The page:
Duckfat deliciousness. Photo courtesy of

So although we didn't make it to Duckfat yet again, we made it our mission to gallivant around, try a drink and a nibble, at the places I wanted to take him to or those that caught our eye along the way. We were fat (in a reasonable, still gluttonous, but not protruding sort of a way. I realize gargantuan doesn't happen in one night (try as I might).) and well boozed by the end of the night. 
Walter's calamari

It was SO much fun. Everything, as always, was amazing. Walter's calamari - oh yeah - "best calamari [he's] ever had!" Zapoteca's habanero watermelon margaritas, die! Salsas, so different and cool. Guac! ::drooly face:: Local 188 is always a great venue, great for people watching, awesome, quirky bartenders, AHmazing drinks (and food, which we didn't have this time). We visited so many other places they're starting to blend together. Mmmmm.
Zapoteca quac
Oh and PS Portland has food trucks now, after last call, more gluttonous gluttony available all hours of the night. But I had one place in mind to fill the late night munchies - Otto's pizza. Drool. Sigh. Let me pause while I wipe my chin. I haven't been to Otto's since I went gluten free 4 years ago and even then, there was a lull between the cutting out of gluten and eating a slice of Otto's. If I had planned better, I would have gorged myself on a whole pie, probably died from suffocation or constipation, or both, but man I would have died happy.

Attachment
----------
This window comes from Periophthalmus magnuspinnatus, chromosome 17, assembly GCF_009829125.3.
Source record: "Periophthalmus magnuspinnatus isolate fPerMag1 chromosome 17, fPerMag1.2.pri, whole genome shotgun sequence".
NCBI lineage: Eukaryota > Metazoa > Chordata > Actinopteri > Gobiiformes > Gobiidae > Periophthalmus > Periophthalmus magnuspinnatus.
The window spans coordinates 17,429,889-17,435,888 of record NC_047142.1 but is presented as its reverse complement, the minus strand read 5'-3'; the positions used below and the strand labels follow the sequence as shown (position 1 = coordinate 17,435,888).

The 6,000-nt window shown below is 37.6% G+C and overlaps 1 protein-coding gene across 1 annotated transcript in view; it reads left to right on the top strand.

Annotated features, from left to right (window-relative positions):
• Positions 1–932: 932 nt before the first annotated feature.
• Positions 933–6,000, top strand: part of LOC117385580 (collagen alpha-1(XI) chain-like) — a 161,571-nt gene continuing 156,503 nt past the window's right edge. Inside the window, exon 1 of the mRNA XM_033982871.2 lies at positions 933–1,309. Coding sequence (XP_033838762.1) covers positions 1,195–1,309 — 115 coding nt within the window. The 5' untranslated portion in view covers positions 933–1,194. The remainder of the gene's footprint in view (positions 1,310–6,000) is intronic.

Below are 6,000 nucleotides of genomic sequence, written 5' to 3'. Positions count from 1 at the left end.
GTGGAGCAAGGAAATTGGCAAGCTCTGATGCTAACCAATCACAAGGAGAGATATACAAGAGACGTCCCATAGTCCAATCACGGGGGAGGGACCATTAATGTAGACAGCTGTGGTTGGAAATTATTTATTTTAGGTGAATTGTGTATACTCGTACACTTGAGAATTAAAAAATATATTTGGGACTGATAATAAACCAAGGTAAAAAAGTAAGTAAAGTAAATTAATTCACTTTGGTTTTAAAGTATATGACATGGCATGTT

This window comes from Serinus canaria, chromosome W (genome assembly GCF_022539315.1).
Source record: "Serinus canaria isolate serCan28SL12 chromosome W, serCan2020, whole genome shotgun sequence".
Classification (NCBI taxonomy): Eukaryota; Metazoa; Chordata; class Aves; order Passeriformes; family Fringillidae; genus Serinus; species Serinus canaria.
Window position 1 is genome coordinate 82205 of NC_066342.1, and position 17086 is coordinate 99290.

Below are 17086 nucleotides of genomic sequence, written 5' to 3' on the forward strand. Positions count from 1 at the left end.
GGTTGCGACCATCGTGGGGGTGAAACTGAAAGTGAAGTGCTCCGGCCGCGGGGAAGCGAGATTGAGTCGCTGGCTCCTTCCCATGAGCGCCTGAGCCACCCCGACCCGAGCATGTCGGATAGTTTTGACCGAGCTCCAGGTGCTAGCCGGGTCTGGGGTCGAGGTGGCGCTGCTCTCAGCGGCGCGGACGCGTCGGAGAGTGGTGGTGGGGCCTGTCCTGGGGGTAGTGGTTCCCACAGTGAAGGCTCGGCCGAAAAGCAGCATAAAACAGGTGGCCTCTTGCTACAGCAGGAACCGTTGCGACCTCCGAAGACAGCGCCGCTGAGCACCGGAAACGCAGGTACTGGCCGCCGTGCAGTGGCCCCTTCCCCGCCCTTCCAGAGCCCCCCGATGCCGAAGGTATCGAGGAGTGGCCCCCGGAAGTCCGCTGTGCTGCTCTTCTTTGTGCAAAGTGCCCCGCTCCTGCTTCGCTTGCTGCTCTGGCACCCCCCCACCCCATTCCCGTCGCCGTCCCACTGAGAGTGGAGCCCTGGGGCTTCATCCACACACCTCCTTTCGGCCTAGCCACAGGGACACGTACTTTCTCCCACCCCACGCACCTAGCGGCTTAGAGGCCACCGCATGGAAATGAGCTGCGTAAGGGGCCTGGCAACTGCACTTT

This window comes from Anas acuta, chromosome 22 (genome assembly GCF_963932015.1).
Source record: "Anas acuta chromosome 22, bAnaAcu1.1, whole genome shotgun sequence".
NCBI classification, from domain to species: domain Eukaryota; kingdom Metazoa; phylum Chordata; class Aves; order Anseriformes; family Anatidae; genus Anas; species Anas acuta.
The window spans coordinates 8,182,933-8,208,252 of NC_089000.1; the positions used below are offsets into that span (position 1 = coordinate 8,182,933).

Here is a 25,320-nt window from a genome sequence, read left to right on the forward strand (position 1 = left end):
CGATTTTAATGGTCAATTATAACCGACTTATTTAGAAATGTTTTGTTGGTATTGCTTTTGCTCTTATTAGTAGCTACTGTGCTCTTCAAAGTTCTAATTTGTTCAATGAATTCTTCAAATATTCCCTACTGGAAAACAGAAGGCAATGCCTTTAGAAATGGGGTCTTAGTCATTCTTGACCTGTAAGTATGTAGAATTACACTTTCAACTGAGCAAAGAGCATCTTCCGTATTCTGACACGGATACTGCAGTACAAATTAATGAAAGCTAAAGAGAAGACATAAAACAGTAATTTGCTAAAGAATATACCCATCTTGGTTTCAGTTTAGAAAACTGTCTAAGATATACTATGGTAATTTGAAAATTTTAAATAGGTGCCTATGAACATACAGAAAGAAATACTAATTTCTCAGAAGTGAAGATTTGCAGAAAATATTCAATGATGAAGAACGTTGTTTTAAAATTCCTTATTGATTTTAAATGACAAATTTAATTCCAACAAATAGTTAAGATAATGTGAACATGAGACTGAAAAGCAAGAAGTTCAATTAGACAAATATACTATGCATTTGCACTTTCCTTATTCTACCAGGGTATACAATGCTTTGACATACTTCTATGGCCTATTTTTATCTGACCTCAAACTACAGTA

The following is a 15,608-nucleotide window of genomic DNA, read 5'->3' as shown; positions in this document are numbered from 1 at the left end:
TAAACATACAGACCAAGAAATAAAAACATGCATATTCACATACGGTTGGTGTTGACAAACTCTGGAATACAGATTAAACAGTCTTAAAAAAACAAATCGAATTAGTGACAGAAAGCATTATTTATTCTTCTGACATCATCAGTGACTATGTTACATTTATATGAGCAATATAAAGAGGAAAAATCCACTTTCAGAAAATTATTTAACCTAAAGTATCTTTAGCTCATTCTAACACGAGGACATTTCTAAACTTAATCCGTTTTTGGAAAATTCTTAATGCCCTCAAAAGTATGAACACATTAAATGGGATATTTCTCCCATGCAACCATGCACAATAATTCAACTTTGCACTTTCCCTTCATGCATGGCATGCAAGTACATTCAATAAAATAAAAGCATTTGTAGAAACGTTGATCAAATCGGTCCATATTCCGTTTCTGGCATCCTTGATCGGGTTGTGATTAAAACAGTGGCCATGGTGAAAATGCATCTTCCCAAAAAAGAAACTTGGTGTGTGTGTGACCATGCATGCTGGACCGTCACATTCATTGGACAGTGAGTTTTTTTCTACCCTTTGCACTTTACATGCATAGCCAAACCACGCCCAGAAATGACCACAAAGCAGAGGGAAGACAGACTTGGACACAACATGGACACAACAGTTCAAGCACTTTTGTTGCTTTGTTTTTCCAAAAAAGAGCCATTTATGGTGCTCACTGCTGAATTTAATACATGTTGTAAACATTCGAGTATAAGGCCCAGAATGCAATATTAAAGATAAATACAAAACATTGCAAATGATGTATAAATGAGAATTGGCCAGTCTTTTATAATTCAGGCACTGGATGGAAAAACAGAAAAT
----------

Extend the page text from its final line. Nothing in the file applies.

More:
Otto's pizza is my idea of a perfect slice, to which they serve into the wee hours of the night, after boozy people flood the streets of Portland. It is cracker thin crust, with just enough chew that you gotta pull, the dough is slightly sour, the toppings range from typical to amazeballs. Every slice I have ever had is delicious. We hoofed it up to Otto's just as bars we pushing people out and A ordered 4 slices as I audibly sighed and moaned, bitterly living vicariously through him. I watched as he bit into his slices, cheese squish noises emanating with each bite, a dribble of grease down his chin, crispy pepperoni......I. Was. Dieing. It was torture watching him. All night long I watched him eat things I couldn't. Things I knew how good they tasted, because since the first time I ever tried them, all I wanted to do was take A so he could enjoy in all my food salivating glory. And here we were doing exactly what I wanted to experience with him as I sent death rays into his forehead as he ate my delicious, my lovable, MY amazing Otto's pizza! How. Dare. He. What the F was I thinking??